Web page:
Direct binding of FVIII to immobilized anhydro-APC
Because the 3 type 2 autoantibodies prevented APC-induced proteolytic inactivation of FVIII, we considered that they interfered with FVIII and APC interaction directly. To confirm this idea, we initially examined direct binding in an ELISA by using active-site modified APC (anhydro-APC), which lacks procoagulant activity. The binding of FVIII was detected by using mAb NMC-VIII/5 or JR8, which did not affect the APC reactivity. Intact FVIII bound in a dose-dependent fashion to the immobilized anhydro-APC (Figure5A) and remained detectable by the ELISA for at least 12 hours. The 80-kd and 72-kd LCh fragments also bound to anhydro-APC in a dose-dependent manner. The affinity (K d) value for intact FVIII was 580 nM; values for the 80-kd LCh and the 72-kd LCh were 540 nM and 310 nM, respectively. The HCh fragment did not bind appreciably to anhydro-APC.
To assess the specificity of binding, soluble anhydro-APC was preincubated with FVIII fragments in the fluid phase before the ELISA. The binding of all FVIII fragments to the immobilized anhydro-APC was inhibited by greater than 95% by soluble anhydro-APC (1 μM), thereby confirming the specificity of the direct binding assay (Figure 5B, left). Furthermore, direct binding of FVIII to anhydro-APC was confirmed in a competitive assay using 125I-FVIII preincubated with FVIII fragments. The 80-kd and 72-kd LCh fragments inhibited binding of 125I-FVIII to anhydro-APC by 80% to 90%. In contrast, the HCh and C2 domains showed little or no inhibition, even at a concentration of 1 μM (Figure 5B, right).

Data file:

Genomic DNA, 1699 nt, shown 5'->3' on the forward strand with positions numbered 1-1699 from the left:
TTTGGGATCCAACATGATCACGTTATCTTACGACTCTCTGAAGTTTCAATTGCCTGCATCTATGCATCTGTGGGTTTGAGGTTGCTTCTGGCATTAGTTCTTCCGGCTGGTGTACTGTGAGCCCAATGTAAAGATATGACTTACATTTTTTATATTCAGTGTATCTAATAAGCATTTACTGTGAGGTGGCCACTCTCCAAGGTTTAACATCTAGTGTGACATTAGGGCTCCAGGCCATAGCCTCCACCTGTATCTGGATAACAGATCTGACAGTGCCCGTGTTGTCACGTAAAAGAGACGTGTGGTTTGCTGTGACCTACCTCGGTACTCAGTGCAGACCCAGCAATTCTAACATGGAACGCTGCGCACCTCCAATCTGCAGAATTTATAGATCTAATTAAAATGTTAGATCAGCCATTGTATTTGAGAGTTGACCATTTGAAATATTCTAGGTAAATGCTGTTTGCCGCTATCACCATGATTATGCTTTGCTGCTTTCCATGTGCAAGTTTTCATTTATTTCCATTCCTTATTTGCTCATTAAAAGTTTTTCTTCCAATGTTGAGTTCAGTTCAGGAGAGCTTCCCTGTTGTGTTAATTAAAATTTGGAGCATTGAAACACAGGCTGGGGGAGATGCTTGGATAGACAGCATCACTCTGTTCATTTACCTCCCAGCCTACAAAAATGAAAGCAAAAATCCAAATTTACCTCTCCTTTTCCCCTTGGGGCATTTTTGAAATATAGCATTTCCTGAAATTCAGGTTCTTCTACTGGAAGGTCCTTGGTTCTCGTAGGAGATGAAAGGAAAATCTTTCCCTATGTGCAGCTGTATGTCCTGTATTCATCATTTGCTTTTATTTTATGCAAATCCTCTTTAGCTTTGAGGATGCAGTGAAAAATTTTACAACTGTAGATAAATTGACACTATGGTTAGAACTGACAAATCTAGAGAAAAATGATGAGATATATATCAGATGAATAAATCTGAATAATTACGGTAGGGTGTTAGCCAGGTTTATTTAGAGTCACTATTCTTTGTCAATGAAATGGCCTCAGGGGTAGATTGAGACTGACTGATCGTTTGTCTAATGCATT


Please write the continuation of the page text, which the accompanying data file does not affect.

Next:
Inhibitory effects of autoantibodies on FVIII binding to anhydro-APC
The F(ab′)2 preparations of the 3 type 2 autoantibodies inhibited FVIII binding to anhydro-APC by 82%, 79%, and 77%, respectively (Figure 6A). The IC50 values were 0.20, 0.31, and 0.40 μM, respectively. In contrast, F(ab′)2 from control type 1 autoantibody did not inhibit FVIII binding to anhydro-APC. Furthermore, all autoantibodies inhibited 80-kd or 72-kd LCh binding to anhydro-APC by 70% to 90% (Figure 6B). In addition, the immune-depleted F(ab′)2 prepared by using C2-affinity columns inhibited binding to a similar extent (data not shown). These results suggest that the inhibition of FVIII binding to anhydro-APC by the studied antibodies led to restricted APC-induced proteolytic inactivation of FVIII.
Binding of autoantibodies to a synthetic peptide composed of residues His2009 to Val 2018